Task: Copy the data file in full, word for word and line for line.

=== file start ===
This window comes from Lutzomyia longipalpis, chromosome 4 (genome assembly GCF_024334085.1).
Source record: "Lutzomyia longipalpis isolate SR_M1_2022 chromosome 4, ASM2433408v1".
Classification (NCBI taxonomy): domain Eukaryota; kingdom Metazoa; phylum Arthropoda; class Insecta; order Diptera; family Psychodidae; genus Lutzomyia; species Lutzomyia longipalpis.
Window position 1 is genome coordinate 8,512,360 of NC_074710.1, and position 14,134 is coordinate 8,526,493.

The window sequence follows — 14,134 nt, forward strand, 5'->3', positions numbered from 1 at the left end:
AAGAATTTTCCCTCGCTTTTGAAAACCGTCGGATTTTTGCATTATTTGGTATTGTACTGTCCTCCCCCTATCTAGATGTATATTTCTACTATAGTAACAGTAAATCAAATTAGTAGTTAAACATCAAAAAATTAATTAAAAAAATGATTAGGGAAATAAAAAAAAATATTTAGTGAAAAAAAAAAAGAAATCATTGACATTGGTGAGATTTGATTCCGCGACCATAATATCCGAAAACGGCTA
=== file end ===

This window comes from Lutzomyia longipalpis, chromosome 4 (genome assembly GCF_024334085.1).
Source record: "Lutzomyia longipalpis isolate SR_M1_2022 chromosome 4, ASM2433408v1".
Classification (NCBI taxonomy): domain Eukaryota; kingdom Metazoa; phylum Arthropoda; class Insecta; order Diptera; family Psychodidae; genus Lutzomyia; species Lutzomyia longipalpis.
Window position 1 is genome coordinate 8,512,360 of NC_074710.1, and position 14,134 is coordinate 8,526,493.

The window sequence follows — 14,134 nt, forward strand, 5'->3', positions numbered from 1 at the left end:
AAGAATTTTCCCTCGCTTTTGAAAACCGTCGGATTTTTGCATTATTTGGTATTGTACTGTCCTCCCCCTATCTAGATGTATATTTCTACTATAGTAACAGTAAATCAAATTAGTAGTTAAACATCAAAAAATTAATTAAAAAAATGATTAGGGAAATAAAAAAAAATATTTAGTGAAAAAAAAAAAGAAATCATTGACATTGGTGAGATTTGATTCCGCGACCATAATATCCGAAAACGGCTA